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dc.contributor.authorFarazi, Ferozen_US
dc.contributor.authorSalamanca, Maurinen_US
dc.contributor.authorMosbach, Sebastianen_US
dc.contributor.authorAkroyd, Jethroen_US
dc.contributor.authorEibeck, Andreasen_US
dc.contributor.authorAditya, Leonardus Kevinen_US
dc.contributor.authorChadzynski, Arkadiuszen_US
dc.contributor.authorPan, Kangen_US
dc.contributor.authorZhou, Xiaochien_US
dc.contributor.authorZhang, Shaocongen_US
dc.contributor.authorLim, Mei Qien_US
dc.contributor.authorKraft, Markusen_US
dc.identifier.citationFarazi, F., Salamanca, M., Mosbach, S., Akroyd, J., Eibeck, A., Aditya, L. K., Chadzynski, A., Pan, K., Zhou, X., Zhang, S., Lim, M. Q. & Kraft, M. (2020). Knowledge graph approach to combustion chemistry and interoperability. ACS Omega, 5(29), 18342-18348.
dc.description.abstractIn this paper, we demonstrate through examples how the concept of a Semantic Web based knowledge graph can be used to integrate combustion modeling into cross-disciplinary applications and in particular how inconsistency issues in chemical mechanisms can be addressed. We discuss the advantages of linked data that form the essence of a knowledge graph and how we implement this in a number of interconnected ontologies, specifically in the context of combustion chemistry. Central to this is OntoKin, an ontology we have developed for capturing both the content and the semantics of chemical kinetic reaction mechanisms. OntoKin is used to represent the example mechanisms from the literature in a knowledge graph, which itself is part of the existing, more general knowledge graph and ecosystem of autonomous software agents that are acting on it. We describe a web interface, which allows users to interact with the system, upload and compare the existing mechanisms, and query species and reactions across the knowledge graph. The utility of the knowledge-graph approach is demonstrated for two use-cases: querying across multiple mechanisms from the literature and modeling the atmospheric dispersion of pollutants emitted by ships. As part of the query use-case, our ontological tools are applied to identify variations in the rate of a hydrogen abstraction reaction from methane as represented by 10 different mechanisms.en_US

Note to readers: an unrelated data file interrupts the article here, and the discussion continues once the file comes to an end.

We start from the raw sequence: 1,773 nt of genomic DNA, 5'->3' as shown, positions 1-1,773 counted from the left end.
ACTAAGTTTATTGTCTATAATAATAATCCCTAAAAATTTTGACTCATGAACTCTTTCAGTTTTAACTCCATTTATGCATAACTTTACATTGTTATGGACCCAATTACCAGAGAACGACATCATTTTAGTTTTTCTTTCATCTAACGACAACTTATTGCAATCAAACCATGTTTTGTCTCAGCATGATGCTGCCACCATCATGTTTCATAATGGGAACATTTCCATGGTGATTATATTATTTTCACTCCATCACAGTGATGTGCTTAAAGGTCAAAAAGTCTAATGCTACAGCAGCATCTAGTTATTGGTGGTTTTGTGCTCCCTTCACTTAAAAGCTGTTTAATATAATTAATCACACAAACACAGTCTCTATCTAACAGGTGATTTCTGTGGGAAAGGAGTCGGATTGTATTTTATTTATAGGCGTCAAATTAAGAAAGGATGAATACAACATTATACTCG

dc.description.sponsorshipNational Research Foundation (NRF)en_US
dc.relation.ispartofACS Omegaen_US
dc.rights© 2020 American Chemical Society. This is an open access article published under a Creative Commons Attribution (CC-BY) License, which permits unrestricted use, distribution and reproduction in any medium, provided the author and source are cited.en_US
dc.subjectEngineering::Chemical engineeringen_US
dc.titleKnowledge graph approach to combustion chemistry and interoperabilityen_US
dc.typeJournal Articleen
dc.contributor.schoolSchool of Chemical and Biomedical Engineeringen_US
dc.contributor.organizationCambridge Centre for Advanced Research and Education in Singapore (CARES)en_US
dc.description.versionPublished versionen_US
dc.subject.keywordsRedox Reactionsen_US
dc.subject.keywordsKinetic Modelingen_US
dc.description.acknowledgementThis work was partly funded by the National Research Foundation (NRF), Prime Minister’s Office, Singapore, under its Campus for Research Excellence and Technological Enterprise (CREATE) program, and by the European Union Horizon 2020 Research and Innovation Program under grant agreement 646121. Markus Kraft gratefully acknowledges the support of the Alexander von Humboldt foundation. The authors are grateful to EPSRC (grant number: EP/R029369/ 1) and ARCHER for financial and computational support as a part of their funding to the UK Consortium on Turbulent Reacting Flows ( ( CAM.54397).en_US
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